Ivory Fu

On Tuesday, Oct. 31, 2017 around 3 p.m., a truck driving down West Street in lower Manhattan at a speed of about 60 mph swerved off the main road onto the bike lane and into a group of pedestrians. Eight people were killed and at least 12 were injured in a style of attack that has become far too familiar recently in mainstream news. The media went crazy. Politicians looked for someone to blame. People were scared. And that’s where the danger begun to creep in.

Even though very little was known about the incident, mainstream outlets such as CNN and the New York Times started calling it “a terror attack” from the very beginning. On Tuesday afternoon President Trump also referred to it as the “New York City terrorist attack.” On Wednesday morning, Gov. Andrew Cuomo was quoted as saying that “there’s no evidence that suggests a wider plot or wider scheme.” Up to this point officials assumed the attacker was working alone and not as part of a group.

This incident occurred on the day of Halloween. Students were getting out of school on the same street where these people were killed. Residents of the area were stocking up their homes to welcome children who were going to trick or treat. No one saw this coming and, when it did, no one knew how to cope with it. This tragedy was a profound shock to the community, turning people’s lives upside down and putting everyone in a state of panic.

When we get scared we have an intuitive urge to seek explanations. In our moments of panic those explanations don’t really need to be justified, they don’t always make sense and they are not very well fleshed out. All we really need is something to make us feel like we can control the unpredictable. That we have the power to prevent this type of thing from happening again, from happening to us, from happening to those we love. Because the truth is, it could have been any one of us walking down West Street on that Tuesday afternoon.

Unexceptionally, this latest incident was immediately framed as an act of religious extremism. People started looking at Sayfullo Saipov’s background, at the fact that he came to the United States from Uzbekistan, that he entered the country legally through the diversity visa lottery. The President lashed out against the lottery system and vouched stricter screening processes, as if people entering the country through a lottery system are not vetted. As if we have forgotten that most of the recent attacks on US soil were carried out by the citizens of this country, not by foreign nationals. As if there will ever be a means to prevent senseless acts of violence from happening.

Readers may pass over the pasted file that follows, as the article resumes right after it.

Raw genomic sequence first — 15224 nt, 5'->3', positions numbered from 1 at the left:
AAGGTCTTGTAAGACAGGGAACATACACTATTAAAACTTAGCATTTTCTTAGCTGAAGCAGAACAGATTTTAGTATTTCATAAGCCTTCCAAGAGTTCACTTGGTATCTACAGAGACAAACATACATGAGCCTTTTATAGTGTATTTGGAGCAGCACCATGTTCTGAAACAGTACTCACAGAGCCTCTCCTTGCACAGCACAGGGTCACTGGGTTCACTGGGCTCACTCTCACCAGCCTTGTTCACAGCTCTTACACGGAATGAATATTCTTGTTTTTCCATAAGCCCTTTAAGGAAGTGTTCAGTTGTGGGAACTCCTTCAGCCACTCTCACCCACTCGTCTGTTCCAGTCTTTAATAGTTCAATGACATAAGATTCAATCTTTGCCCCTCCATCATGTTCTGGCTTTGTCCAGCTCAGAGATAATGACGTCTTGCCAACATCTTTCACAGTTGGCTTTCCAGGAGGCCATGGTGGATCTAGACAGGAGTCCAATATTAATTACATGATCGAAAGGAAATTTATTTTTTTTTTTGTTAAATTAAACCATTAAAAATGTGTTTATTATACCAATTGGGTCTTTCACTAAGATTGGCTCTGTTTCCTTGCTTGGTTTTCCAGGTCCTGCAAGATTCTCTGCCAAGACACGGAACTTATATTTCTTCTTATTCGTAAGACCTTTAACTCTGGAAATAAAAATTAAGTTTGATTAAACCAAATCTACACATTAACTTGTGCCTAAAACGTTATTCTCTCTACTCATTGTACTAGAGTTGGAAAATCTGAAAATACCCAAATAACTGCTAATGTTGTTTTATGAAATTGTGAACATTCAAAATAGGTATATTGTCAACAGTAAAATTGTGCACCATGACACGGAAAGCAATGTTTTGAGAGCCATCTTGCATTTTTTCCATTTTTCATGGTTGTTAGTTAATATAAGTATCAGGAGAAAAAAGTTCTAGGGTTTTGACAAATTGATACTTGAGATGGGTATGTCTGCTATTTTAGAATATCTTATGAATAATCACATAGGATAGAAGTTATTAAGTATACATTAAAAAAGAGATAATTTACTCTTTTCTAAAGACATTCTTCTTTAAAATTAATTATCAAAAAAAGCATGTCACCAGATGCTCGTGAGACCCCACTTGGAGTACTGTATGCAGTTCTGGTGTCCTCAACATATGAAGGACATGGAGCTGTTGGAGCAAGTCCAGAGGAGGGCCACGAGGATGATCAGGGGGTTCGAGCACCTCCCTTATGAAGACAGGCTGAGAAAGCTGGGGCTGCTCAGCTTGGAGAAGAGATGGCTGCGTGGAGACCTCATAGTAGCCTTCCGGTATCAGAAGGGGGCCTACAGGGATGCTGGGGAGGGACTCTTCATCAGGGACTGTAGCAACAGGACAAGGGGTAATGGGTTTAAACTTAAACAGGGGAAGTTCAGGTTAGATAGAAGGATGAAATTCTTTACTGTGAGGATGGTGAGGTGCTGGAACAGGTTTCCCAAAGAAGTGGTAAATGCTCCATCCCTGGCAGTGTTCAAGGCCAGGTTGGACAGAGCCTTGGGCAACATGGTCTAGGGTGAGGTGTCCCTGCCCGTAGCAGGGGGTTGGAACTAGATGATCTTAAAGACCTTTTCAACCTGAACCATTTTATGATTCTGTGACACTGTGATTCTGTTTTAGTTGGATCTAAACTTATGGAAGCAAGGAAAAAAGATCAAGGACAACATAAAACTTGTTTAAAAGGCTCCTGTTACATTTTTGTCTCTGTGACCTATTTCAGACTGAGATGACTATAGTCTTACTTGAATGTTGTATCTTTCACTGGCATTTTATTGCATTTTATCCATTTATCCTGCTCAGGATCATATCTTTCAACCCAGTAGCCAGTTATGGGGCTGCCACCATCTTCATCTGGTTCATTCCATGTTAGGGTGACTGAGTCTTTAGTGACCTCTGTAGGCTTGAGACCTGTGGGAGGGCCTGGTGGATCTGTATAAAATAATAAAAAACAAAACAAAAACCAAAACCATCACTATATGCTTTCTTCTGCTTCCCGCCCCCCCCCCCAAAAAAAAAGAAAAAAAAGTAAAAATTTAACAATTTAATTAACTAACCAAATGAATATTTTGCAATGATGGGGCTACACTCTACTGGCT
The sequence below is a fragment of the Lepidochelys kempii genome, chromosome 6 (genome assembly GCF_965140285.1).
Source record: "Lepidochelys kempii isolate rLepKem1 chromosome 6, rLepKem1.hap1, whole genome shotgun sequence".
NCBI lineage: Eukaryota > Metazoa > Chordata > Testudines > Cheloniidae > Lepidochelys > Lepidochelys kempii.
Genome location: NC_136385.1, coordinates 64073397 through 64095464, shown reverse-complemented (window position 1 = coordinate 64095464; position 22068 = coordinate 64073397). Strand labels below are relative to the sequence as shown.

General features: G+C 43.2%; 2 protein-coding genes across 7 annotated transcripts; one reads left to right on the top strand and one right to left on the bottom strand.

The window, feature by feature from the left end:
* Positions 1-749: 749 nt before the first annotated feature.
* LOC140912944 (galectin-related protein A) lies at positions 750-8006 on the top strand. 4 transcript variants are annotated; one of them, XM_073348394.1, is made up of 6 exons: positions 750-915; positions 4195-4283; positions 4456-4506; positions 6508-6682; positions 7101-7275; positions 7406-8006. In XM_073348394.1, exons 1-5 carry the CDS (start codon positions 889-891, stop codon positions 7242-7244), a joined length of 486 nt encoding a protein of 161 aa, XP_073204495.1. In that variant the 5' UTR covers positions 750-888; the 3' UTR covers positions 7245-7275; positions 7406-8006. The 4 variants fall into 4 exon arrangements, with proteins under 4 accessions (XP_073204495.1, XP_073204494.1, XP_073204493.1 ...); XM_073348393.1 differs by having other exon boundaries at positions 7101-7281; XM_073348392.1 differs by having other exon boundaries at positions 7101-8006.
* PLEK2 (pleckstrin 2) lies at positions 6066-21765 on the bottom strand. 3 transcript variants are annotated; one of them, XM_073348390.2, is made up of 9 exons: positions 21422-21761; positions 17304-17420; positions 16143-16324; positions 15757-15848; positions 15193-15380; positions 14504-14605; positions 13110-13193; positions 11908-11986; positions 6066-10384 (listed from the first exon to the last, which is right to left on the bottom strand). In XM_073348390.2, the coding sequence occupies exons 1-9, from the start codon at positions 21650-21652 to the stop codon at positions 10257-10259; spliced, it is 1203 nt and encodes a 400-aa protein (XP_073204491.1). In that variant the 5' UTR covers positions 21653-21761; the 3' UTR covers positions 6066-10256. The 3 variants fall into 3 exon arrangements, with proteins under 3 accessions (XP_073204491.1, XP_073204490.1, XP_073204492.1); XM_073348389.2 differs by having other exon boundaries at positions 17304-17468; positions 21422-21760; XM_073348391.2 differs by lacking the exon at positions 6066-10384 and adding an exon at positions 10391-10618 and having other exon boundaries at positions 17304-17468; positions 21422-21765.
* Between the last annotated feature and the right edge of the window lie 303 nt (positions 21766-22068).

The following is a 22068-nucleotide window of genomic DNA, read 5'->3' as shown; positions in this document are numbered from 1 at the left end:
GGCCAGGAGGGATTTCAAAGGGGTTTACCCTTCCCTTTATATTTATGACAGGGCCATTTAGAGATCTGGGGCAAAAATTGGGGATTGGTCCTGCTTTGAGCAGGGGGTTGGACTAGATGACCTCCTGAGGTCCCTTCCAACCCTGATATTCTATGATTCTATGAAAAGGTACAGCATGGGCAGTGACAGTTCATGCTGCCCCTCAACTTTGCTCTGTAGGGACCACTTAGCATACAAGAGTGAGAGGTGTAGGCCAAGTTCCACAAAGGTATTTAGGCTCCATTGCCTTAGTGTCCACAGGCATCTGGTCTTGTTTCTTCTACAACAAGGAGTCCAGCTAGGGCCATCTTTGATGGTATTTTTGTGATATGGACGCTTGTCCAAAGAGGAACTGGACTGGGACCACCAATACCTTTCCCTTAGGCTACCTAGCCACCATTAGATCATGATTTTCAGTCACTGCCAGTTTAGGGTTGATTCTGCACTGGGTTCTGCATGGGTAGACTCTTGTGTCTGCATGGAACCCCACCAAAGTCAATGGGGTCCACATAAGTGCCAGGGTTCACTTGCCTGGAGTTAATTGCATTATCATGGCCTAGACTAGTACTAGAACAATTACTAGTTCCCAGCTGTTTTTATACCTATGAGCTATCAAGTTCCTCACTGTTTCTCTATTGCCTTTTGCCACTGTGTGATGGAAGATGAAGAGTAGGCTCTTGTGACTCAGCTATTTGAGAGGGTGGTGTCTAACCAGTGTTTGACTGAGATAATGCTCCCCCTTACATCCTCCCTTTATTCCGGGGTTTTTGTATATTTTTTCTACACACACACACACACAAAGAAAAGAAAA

On Wednesday, Nov. 1 at around 6 p.m., the US Attorney’s Office announced that Sayfullo Saipov was charged with “federal terrorism offenses”. Over the next few days more and more details began to surface and the authorities now believe that the incident was indeed an act of terror, organized over the course of over a year. They think Saipov was working with others and that he was inspired by ISIS to carry out these attacks.

But that’s not the point. The terms discussed previously had been in circulation since Tuesday afternoon. Calling this incident a terror attack at that time was premature and unjustified. In spite of what we may now know, at that time we did not have enough information to be able to call it an act of terror. And if we have learned anything from reading George Orwell’s 1984, taking classes on authoritarianism or even following recent events in the United States under the current administration, it is that language is instrumental in shaping how we view the world.

Adopting the language that is fed to us repeatedly and continuously is not an easy thing to avoid. It is easy to talk about the “terror attack” when you know that everyone will immediately know what you’re referring to. Trying to come up with a perhaps more appropriate term might require an additional sentence or two to clarify what you’re discussing. The language we use is important, even when it’s inconvenient for us to make a conscious effort to choose our words. Especially when it takes a conscious effort for us to choose our words. As Professor Snyder points out in his book “On Tyranny: Twenty Lessons from the Twentieth Century”, making an active effort to use your own vocabulary is an incredibly powerful political act and one that is all the more relevant in Trump’s America where buzzwords are a prominent policy tool.

Being lazy with our words is one small step away from being lazy with our thoughts. The words we use become the thoughts that we develop, which in turn get channeled into the conversations we have that influence those around us. So next time you read a news headline, or hear about a noteworthy incident from a friend, just take a minute to make sure you know enough about it before you put a label on it.

Sophia Catsambi sophia.catsambi@yale.edu .